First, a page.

Tips for Communicating With Deaf and Hard of Hearing Students

What is interpreting? – Interpreters are trained professionals who interpret between spoken English and American Sign Language for individuals who do not share the same communication mode. They are state licensed and required to abide by a professional code of conduct that includes tenets around confidentiality and neutrality. They do not participate in discussions or activities and will interpret everything that is said.

What is captioning? – Captioners provide real-time transcription of everything said. They are trained to convey content accurately and abide by a code of professional ethics. The captions may be streamed in a collaboration platform, on a separate URL, or if in person, could be projected onto a screen or onto a laptop, depending on the setting.

For more information on captioning guidelines, please visit UChicago’s Center for Digital Accessibility.

General Communication Tips

  • Ask the person how they prefer to communicate with you, and do your best to accommodate their request. Check in to see if that set up is working if it’s your first time meeting with them.
  • Maintain eye contact. Eye contact facilitates direct communication.
  • Speak directly to the Deaf or Hard of Hearing student, not the interpreter or captioner.
  • No need to speak slowly or more loudly, as these approaches do not aid in understanding.
  • Know there will be lag time. Keep in mind that American Sign Language is a language distinct from English. Captioning is also going to be a few words behind.
  • If interpreting or captioning resources are not available, ask the Deaf or Hard of Hearing person how they would like to proceed. They may want to type, text, call through a relay service, or write back and forth.

Tips for Virtual Settings

  • Turn taking is a must in all settings, but especially in a virtual one. Set this expectation at the start of the class or meeting by deciding how you will moderate. Will you ask people to be on video, and raise their hand? Call on people by name? Use a hand raising tool built into the platform? Ask people to type questions in the chat? Make that expectation clear at the beginning to avoid overlapping conversation.
  • Deaf people using ASL take in information visually. As such, this means they cannot simultaneously read a PowerPoint slide while watching the interpreter. If you ask the group to read something or look at a graph, pause and allow people to read before continuing.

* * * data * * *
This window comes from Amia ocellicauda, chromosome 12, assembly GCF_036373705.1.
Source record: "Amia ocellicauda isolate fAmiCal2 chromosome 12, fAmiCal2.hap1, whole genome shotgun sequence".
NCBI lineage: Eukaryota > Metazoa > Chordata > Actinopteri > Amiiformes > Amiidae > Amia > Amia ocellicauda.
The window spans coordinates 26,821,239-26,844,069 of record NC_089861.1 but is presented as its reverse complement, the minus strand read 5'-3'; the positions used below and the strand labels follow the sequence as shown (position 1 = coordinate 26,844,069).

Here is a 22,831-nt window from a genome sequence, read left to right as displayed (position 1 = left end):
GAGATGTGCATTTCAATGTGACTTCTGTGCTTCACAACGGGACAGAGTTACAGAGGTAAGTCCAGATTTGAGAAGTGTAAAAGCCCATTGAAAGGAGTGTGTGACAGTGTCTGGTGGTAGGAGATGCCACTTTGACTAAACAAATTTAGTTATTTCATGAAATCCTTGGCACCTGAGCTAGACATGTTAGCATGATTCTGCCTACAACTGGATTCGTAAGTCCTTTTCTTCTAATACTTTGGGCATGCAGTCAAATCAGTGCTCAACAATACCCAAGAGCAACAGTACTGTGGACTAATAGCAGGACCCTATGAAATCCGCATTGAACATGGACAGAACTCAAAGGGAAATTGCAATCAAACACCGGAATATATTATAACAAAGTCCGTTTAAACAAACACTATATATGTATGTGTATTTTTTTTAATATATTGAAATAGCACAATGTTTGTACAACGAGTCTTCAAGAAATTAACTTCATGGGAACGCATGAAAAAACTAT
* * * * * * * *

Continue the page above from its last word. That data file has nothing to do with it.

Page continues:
• If a chat feature is being used, be sure to read salient comments or questions aloud so that all can be included in that discussion as well

Tips for In-Person Settings

In a Group or Classroom Setting

  • Utilize effective turn taking, allowing only one person to speak at a time. Captioners and interpreters cannot convey the message of multiple people speaking at once.
  • Take a brief pause after asking a question of the group to allow the student to be on the same page as the class before proceeding.
  • Provide interpreters with classroom materials ahead of time and consider meeting them a few minutes early to discuss the aim of the lecture.
  • Add interpreters and/or captioners to your Canvas course so they can have access to course materials in advance to prepare for the day’s interpreting.
  • Make sure that all videos you plan to show (or assign) have captions and that they are turned on. Look for a copy of the video that does have captions available. If you are unable to find one, the interpreter will have to interpret the video, so do not turn off all of the lights in the room. In this circumstance, the interpreter will need to have previewed the video before class.

One-on-One Situations

  • Face the person you are speaking to and speak to them directly. If there is an interpreter present, they will position themselves next to, and slightly behind, you, allowing the student to see both of you at once.
  • Maintain eye contact with the Deaf or Hard of Hearing person even though they may be looking at the interpreter instead of you. Also, address them in first person. Refrain from using phrases like “ask him if…” or “can you tell her…”
  • Make sure you are not backlit by a window or light, as this makes it more difficult to see your face. Make sure the room is well lit.
  • If the person prefers to lipread, expect to need to rephrase what you are saying from time to time. There are certain words that may be difficult to understand.
  • Make sure you have the person’s attention before you begin speaking. Deaf people get each other’s attention by waving a hand in front of the person or by gently tapping them on the shoulder.
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